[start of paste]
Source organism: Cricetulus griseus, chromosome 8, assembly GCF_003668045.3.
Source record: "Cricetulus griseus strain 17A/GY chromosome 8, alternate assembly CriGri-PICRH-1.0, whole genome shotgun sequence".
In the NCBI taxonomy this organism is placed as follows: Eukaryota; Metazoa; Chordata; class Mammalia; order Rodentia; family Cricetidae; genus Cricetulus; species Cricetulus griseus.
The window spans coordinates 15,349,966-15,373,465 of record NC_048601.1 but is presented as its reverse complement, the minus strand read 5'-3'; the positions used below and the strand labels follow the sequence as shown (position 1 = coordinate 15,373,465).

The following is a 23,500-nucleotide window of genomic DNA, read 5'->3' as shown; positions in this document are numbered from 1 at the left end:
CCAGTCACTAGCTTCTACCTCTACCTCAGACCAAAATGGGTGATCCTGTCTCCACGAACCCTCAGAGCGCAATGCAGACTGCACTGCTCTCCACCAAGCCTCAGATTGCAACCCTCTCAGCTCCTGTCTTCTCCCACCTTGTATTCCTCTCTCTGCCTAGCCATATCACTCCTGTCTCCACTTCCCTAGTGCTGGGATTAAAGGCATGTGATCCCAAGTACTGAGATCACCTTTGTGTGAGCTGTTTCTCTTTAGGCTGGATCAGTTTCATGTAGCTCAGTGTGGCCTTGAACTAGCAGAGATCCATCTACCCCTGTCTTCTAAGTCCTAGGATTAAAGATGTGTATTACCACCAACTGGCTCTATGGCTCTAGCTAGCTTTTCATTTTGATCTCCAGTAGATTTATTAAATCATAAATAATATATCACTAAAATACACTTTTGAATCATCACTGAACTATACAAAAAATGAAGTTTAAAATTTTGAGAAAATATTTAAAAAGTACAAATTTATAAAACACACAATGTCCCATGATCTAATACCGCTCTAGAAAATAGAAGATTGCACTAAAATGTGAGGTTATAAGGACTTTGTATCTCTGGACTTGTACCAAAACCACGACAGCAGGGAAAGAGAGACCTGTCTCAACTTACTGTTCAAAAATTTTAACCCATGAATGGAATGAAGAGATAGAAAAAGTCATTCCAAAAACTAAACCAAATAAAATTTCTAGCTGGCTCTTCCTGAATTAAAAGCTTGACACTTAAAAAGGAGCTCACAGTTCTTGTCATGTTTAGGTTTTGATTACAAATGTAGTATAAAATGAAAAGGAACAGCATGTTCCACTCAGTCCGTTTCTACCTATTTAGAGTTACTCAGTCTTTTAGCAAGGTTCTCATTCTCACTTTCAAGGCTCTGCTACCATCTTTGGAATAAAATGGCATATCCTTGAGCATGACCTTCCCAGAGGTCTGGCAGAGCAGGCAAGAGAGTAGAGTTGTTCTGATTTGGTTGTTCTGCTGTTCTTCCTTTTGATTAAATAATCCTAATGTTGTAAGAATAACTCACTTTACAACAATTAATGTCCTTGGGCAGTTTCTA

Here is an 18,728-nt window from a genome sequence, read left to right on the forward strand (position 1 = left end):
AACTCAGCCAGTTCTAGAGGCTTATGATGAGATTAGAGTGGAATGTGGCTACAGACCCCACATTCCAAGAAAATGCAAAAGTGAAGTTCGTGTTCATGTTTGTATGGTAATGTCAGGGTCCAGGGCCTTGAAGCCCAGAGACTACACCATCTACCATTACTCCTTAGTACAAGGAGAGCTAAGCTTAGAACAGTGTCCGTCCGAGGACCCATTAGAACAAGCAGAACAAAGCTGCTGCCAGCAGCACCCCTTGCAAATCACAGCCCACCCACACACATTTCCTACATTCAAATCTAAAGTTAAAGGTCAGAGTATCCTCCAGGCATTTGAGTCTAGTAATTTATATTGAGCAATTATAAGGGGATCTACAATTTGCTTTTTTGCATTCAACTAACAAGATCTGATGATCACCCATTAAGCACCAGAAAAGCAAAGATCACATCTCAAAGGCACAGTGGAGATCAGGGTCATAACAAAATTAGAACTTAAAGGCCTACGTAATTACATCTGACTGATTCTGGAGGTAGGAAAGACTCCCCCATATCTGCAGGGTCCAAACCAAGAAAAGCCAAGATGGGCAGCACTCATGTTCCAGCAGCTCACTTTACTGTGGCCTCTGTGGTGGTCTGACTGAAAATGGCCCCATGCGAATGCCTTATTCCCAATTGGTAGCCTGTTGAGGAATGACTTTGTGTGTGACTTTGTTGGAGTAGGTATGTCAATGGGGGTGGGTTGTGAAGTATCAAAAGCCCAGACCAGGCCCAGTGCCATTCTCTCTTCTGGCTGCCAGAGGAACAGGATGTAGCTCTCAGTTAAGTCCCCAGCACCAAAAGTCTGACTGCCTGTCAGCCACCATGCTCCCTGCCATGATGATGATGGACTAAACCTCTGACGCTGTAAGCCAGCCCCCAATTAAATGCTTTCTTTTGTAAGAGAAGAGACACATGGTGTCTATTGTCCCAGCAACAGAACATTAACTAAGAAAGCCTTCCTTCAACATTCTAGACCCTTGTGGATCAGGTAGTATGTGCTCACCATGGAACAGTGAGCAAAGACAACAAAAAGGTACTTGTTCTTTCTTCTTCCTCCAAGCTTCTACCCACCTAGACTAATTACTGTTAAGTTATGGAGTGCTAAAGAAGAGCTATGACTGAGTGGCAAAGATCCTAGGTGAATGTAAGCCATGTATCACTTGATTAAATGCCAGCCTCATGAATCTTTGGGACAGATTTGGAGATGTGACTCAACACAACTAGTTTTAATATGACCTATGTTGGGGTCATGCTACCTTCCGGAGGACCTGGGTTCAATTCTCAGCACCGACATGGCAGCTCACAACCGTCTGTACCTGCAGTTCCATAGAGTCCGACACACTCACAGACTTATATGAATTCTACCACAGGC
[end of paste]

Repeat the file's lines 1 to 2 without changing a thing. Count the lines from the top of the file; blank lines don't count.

Source organism: Cricetulus griseus, chromosome 8, assembly GCF_003668045.3.
Source record: "Cricetulus griseus strain 17A/GY chromosome 8, alternate assembly CriGri-PICRH-1.0, whole genome shotgun sequence".